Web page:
Site 'Not Secure'

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lankeela | 09:45 Sun 02nd Aug 2020 | Technology
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We have a printers website that has our dog show schedules on but recently when you go to it the page says it is 'Not Secure' but if you click on ADVANCE then you can proceed to the site. I understand it is to do with browser settings and it is since there has been updates - can anyone tell me how to fix this? There is no worry about the site, and on some browsers eg IE you can get straight in to it (I use Chrome).


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Not sure if you mean its your website or just a site you visit.

Sounds like it doesn't have SSL - if its your site check your hosting company or registrar - they may provide a free ssl certficate. Otherwise you'll need to buy one if you accept peoples details onto the site (Google did a change over a year ago that they would flag up as insecure any site that had a contact form etc.)

If its a site you visit, you can't do anything - its up to them.
Question Author
Not my site, it is one we use for entering dog shows - Fosse Data. They say their payment page is secure but you can't get on to their page showing schedules without it saying 'Not Secure' when using Chrome.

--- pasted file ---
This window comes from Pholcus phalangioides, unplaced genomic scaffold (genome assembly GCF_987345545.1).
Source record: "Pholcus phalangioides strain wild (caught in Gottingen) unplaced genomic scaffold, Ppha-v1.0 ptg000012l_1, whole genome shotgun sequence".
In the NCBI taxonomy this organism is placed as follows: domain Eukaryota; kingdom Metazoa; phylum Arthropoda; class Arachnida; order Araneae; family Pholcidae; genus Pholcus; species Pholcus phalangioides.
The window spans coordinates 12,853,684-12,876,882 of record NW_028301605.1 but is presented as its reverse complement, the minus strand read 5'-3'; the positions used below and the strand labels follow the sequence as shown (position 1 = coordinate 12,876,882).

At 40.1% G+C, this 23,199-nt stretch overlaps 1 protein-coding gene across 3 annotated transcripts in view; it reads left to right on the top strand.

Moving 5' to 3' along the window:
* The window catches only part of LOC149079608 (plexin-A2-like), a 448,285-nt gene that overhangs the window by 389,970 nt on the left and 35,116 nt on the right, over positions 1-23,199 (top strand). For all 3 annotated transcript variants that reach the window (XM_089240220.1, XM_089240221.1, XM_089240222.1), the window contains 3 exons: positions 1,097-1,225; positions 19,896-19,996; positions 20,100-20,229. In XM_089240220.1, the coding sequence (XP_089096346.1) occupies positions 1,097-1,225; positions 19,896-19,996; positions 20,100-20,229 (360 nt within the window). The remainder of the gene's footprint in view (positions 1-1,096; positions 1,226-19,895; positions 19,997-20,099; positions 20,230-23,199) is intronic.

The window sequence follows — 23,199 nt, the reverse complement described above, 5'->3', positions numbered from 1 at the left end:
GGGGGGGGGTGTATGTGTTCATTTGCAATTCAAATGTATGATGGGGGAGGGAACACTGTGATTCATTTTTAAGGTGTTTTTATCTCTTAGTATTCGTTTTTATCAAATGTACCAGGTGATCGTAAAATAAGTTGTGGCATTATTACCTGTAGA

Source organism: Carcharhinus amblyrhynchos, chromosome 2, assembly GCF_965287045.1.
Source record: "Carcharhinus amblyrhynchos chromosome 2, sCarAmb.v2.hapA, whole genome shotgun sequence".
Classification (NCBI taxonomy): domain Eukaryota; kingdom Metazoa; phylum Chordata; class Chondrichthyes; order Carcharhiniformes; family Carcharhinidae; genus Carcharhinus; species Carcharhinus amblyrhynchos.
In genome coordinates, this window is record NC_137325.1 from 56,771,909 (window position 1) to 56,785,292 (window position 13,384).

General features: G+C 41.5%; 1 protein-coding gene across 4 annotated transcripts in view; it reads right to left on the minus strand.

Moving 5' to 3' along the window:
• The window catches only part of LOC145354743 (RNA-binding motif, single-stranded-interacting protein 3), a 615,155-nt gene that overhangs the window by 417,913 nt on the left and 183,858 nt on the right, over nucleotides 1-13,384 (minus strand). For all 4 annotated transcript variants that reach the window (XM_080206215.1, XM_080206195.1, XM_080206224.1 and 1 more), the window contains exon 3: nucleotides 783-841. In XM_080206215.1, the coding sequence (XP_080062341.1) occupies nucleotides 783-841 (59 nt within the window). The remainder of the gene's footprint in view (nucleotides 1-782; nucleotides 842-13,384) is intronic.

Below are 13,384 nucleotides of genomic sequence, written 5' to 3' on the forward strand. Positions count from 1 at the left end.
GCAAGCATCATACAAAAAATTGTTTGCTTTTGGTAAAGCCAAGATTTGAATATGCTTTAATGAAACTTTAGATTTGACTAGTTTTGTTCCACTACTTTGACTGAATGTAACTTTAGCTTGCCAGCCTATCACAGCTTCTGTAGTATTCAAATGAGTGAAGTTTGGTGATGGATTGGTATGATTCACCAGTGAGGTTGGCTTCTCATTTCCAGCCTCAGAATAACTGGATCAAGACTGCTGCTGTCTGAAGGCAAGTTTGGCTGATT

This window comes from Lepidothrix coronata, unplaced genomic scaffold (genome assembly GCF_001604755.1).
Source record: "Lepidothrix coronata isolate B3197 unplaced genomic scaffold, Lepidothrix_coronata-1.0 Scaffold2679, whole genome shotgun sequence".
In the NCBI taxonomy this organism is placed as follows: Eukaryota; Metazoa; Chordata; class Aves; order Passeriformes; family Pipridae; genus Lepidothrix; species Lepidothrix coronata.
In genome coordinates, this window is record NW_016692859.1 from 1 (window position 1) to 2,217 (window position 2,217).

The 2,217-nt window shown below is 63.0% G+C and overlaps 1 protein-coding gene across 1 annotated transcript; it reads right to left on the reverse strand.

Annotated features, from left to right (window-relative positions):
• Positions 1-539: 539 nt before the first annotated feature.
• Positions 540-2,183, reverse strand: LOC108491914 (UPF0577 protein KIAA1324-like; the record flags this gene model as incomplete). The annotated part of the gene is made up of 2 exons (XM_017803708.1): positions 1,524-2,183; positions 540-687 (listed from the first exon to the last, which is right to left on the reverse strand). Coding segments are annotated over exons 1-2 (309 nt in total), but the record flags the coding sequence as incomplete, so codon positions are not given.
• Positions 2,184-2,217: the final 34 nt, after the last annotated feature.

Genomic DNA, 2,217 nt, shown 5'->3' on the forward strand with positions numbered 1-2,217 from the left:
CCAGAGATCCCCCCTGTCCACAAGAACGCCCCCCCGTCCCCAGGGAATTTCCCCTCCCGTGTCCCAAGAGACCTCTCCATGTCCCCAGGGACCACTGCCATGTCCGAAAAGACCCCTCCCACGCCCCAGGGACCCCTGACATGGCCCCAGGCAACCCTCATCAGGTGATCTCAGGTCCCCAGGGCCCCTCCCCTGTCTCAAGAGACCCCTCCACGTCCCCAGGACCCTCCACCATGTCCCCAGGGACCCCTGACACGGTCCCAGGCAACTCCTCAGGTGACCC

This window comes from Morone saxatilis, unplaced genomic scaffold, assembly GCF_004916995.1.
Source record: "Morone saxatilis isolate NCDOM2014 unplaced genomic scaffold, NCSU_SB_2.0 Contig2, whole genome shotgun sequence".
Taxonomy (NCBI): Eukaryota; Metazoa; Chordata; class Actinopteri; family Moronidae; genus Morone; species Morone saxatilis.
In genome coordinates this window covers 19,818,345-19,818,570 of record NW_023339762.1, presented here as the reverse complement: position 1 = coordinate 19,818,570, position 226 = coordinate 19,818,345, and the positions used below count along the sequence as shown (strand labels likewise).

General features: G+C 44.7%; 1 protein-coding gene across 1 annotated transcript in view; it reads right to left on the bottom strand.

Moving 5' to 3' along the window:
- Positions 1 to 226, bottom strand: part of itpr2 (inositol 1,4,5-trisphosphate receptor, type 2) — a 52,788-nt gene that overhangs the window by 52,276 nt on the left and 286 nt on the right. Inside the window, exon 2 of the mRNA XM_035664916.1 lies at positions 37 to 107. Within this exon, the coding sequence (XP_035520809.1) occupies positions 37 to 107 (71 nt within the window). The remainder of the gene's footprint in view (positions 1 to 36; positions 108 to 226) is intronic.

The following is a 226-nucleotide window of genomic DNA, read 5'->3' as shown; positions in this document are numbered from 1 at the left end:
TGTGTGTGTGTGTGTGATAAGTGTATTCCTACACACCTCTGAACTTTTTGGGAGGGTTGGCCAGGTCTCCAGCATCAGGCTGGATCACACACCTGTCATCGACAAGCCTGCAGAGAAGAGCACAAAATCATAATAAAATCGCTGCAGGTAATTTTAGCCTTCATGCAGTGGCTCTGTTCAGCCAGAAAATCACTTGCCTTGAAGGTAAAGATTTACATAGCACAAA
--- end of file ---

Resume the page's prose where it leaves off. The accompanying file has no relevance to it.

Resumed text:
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Its perfectly normal when using Internet Explorer.
Just looked using my ipad. Their homepage doesn't show the padlock (which indicates a secure site) but other pages do. If you look at the link below it does not have https which indicates security.

Chrome is from Google.

Have you tried going direct to the page you want rather than go via thier homepage?

You'll notice the above page does have https. Thier site is not configured correctly.
From January 2017 Chrome has been configured to look for user input fields (such as those you might use for entering credit card information but also things like the boxes on AB where you type your questions and answers) on any website using the non-secure 'http' protocol, and to mark it as 'Not secure'. From July of 2018 Google's policy has then been for Chrome to flag up a 'Not Secure' message on all websites that use 'http', rather than the encrypted 'https' method of transferring data, irrespective of whether there are any user input fields present.

So, in order to avoid Chrome users seeing that message, all website owners have been required to ensure that they only use 'https'. As Tuvok says, some of the pages used by Fosse Data (including their home page) are still using the older, and less secure, 'http' protocol.

Most other browsers (including Slimjet, which I'm using now) do actually mark such sites as 'Not secure' but often only by placing a label next to the URL of the site in the browser's address bar, rather than by putting an alert box on top of the relevant page.

There's nothing you can do yourself to fix the problem, other than hassling Fosse Data to get their website in order.

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